To analyse protein–protein interactions in yeast between PcrH and translocator substrates, PcrH variants were cloned into the GAL4 activation domain plasmid pGADT7 (Clontech Laboratories, Palo Alto, CA), while cognate substrate alleles were fused to the GAL4 DNA-binding domain plasmid pGBKT7 (Clontech Laboratories). Transformation of Saccharomyces cerevisiae reporter strain AH109 and analysis of protein–protein interactions was performed as previously documented (Francis et al., 2000, 2001).

The Ras modification assay

Handling and infection of HeLa cells as well as the analysis of ExoS-mediated Ras modification followed an established method (Sundin et al., 2002).

Results and discussion

Mutagenesis of tetratricopeptide repeat residues

Like all known TPR motifs, those of class II chaperones contain canonical residues at positions 8, 20 and 27 expected to form part of the hydrophobic core (Pallen et al., 2003). To determine whether these were necessary for maintaining the TPR fold in PcrH, a subset of canonical residues – Leu-63 (in TPR-A), Gly-78, Ala-90 (TPR-B), and Ala-112, Ala-131 (TPR-C) (Fig. 1a) – was replaced with glutamic acid. This larger residue would likely prevent the tight packing of the TPR helices and lead to protein misfolding and instability. If not however, some might specifically interfere with binding of the cognate PopB and PopD substrates on the inner, convex side of the PcrH molecule from where the canonical residue side chains are predicted to project (Pallen et al., 2003).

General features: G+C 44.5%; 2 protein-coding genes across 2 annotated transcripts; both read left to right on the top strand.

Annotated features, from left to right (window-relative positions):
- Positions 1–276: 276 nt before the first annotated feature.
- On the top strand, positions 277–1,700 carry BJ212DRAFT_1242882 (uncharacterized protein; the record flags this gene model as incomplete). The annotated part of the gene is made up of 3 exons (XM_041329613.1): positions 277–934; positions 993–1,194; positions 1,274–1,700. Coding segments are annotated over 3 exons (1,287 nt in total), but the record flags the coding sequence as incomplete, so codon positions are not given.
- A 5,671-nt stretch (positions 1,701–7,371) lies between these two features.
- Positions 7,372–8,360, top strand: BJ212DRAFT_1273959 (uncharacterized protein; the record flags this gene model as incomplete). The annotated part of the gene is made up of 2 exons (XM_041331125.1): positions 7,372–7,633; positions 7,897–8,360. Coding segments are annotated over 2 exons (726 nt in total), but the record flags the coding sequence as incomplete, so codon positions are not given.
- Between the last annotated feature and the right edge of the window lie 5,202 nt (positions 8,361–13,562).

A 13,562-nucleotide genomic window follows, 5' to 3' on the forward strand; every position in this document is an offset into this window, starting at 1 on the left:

Figure 1.

 Sequence comparison of the tetratricopeptide repeats (TPRs) in class II chaperones PcrH and LcrH (a). Alignments were formed using the ClustalW 1.82 web server (http://www.ebi.ac.uk/clustalw/) with areas of amino-acid identity (*) or similarity (: or .) indicated. The three tandem TPR motifs (Pallen et al., 2003) are shown in various shades of grey. The intra-bacterial stability of TPR mutants in PcrH (b). Escherichia coli harbouring expression plasmids were grown at 37°C in the presence of 0.1 mM isopropyl-β-d-thiogalactopyranoside. After inhibition of new protein synthesis (time 0 min), aliquots were taken at different time points and protein amount was detected by Western blot using monoclonal anti-FLAG antiserum. The experiment was repeated at least two times with a representative shown. Mutants are indicated by open squares (□), alanine substitutions of surface located residues in the putative substrate binding groove; open triangles (Δ), alanine substitutions of residues predominantly conserved in all TPR containing type III chaperones that are predicted to lie outside the putative binding groove; closed circles (•), glutamate substitutions of the key canonical residues located in all known TPRs at positions 8, 20 and 27 (Pallen et al., 2003).